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California legislature passes student borrower bill of rights

AB 376 provides Californians the strongest student borrower protections in the nation  

SACRAMENTO, CA – Californians working to pay off their student loans are poised to enjoy the strongest consumer protections in the country now that the Assembly has passed the Student Borrower Bill of Rights approved by the Senate on Friday.  The bill (AB 376), introduced by Assemblymember Mark Stone, will now be sent to Governor Gavin Newsom for his consideration.

AB 376 aims to protect borrowers from loan servicing abuses that can make debts grow more costly and trigger defaults.  Consumer Reports co-sponsored the legislation with NextGen California, Student Borrower Protection Center, Student Debt Crisis, and Young Invincibles.

“Millions of Californians who went to college seeking a better future are now facing the daunting challenge of paying off a mountain of debt,” said Suzanne Martindale, senior policy counsel and western states legislative manager.  “Too often, that burden is made heavier by for-profit loan servicing companies that mismanage accounts and steer borrowers into more expensive payment plans. The Student Borrower Bill of Rights will protect Californians from predatory loan servicing practices and help ensure they stand a fair shot at putting these debts behind them.  We urge Governor Newsom to sign this important legislation into law without delay.”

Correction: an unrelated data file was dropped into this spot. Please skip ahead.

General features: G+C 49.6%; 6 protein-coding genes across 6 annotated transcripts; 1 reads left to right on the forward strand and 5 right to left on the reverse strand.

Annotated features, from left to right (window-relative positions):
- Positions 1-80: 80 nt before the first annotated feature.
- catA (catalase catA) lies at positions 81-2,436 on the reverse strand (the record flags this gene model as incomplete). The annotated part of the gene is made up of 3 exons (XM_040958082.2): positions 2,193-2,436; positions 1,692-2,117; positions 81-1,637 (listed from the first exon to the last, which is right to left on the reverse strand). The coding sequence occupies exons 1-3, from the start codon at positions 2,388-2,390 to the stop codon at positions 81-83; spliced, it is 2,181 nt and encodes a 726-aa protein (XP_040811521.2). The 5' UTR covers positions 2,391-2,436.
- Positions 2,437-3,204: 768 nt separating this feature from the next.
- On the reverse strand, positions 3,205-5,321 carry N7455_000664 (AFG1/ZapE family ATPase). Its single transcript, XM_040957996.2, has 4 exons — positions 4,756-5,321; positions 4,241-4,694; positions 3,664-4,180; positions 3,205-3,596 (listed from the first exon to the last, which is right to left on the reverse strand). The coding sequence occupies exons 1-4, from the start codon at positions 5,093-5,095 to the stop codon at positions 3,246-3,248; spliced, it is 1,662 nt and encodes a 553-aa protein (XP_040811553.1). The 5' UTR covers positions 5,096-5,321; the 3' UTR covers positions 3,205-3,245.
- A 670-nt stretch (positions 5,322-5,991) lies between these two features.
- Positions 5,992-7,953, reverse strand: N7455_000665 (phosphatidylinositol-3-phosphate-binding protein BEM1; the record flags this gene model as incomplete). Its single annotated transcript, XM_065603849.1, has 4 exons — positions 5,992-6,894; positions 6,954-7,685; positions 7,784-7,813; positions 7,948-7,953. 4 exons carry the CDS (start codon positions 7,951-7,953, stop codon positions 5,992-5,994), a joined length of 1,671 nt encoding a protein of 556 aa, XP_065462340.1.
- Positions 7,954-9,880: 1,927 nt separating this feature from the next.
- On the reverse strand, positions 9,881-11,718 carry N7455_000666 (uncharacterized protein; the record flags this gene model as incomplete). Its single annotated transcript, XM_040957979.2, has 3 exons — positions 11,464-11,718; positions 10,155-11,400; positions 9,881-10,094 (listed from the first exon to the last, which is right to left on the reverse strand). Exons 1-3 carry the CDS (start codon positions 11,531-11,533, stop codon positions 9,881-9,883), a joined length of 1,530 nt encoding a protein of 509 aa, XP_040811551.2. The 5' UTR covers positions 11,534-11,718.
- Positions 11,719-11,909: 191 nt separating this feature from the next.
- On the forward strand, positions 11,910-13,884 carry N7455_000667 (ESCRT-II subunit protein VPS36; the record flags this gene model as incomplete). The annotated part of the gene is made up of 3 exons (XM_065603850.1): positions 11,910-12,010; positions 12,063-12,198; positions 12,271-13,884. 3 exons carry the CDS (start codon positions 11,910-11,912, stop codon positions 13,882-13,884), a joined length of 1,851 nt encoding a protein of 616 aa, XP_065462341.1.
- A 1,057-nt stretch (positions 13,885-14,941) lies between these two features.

Student loan servicers are the main point of contact for borrowers – taking payments, keeping account records and handling requests.  In recent years, these companies have been the target  state and federal investigations for abusive practices and mismanagement that have frustrated borrowers’ ability to manage their loans, access legal rights to flexible repayment options, and stay out of default.

Right now, borrowers have few protections when dealing with student loan servicers.  While these companies are generally prohibited from engaging in unfair or deceptive practices, like any other business in California, they are not subject to industry-specific standards.

AB 376, which is supported by a coalition of 70 civil rights, higher education, and consumer advocacy organizations, would protect Californians by requiring loan servicers to act in the best interests of student borrowers.  It would create standards that require loan servicers to apply payments in a way that minimizes extra fees or charges, improve record-keeping, and train staff to provide borrowers with accurate information about their repayment options.  It would ban “abusive” student loan practices that take advantage of borrowers’ confusion over the loan repayment process and establish a student loan advocate to review borrower complaints, gather data, and issue reports to the state legislature.

For the 3.8 million student loan borrowers living in the state, AB 376 could provide much needed relief.  Californians currently have over $147 billion in outstanding education debt with an average debt of $38,530.  An estimated 508,520 Californians are behind on repaying their loans – and these numbers could dramatically worsen as the COVID-19 pandemic continues with no end in sight.

California previously enacted legislation requiring student loan servicers to be licensed and is one of 13 states that have advanced legislation in recent years to strengthen oversight of student loan servicers.  States have been taking action since the Department of Education under Secretary Betsy DeVos has refused to set loan servicing standards to protect struggling borrowers.

Michael McCauley, michael.mccauley@consumer.org, 415-902-9537